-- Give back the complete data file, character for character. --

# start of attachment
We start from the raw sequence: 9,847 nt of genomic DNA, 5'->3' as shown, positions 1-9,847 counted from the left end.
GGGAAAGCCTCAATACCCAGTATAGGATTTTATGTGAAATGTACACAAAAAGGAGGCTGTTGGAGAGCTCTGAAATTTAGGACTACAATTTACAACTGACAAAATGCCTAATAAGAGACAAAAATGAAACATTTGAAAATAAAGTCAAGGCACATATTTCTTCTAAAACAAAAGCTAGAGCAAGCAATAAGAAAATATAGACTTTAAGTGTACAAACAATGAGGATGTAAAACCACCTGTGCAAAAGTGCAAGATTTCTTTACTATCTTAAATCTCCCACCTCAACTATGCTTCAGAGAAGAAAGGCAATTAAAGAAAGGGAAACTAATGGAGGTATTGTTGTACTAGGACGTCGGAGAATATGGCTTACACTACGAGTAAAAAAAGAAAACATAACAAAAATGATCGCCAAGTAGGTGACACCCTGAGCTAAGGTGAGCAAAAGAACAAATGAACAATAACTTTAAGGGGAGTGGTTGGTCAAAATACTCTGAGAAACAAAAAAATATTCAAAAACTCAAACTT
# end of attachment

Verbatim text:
We start from the raw sequence: 9,847 nt of genomic DNA, 5'->3' as shown, positions 1-9,847 counted from the left end.
GGGAAAGCCTCAATACCCAGTATAGGATTTTATGTGAAATGTACACAAAAAGGAGGCTGTTGGAGAGCTCTGAAATTTAGGACTACAATTTACAACTGACAAAATGCCTAATAAGAGACAAAAATGAAACATTTGAAAATAAAGTCAAGGCACATATTTCTTCTAAAACAAAAGCTAGAGCAAGCAATAAGAAAATATAGACTTTAAGTGTACAAACAATGAGGATGTAAAACCACCTGTGCAAAAGTGCAAGATTTCTTTACTATCTTAAATCTCCCACCTCAACTATGCTTCAGAGAAGAAAGGCAATTAAAGAAAGGGAAACTAATGGAGGTATTGTTGTACTAGGACGTCGGAGAATATGGCTTACACTACGAGTAAAAAAAGAAAACATAACAAAAATGATCGCCAAGTAGGTGACACCCTGAGCTAAGGTGAGCAAAAGAACAAATGAACAATAACTTTAAGGGGAGTGGTTGGTCAAAATACTCTGAGAAACAAAAAAATATTCAAAAACTCAAACTT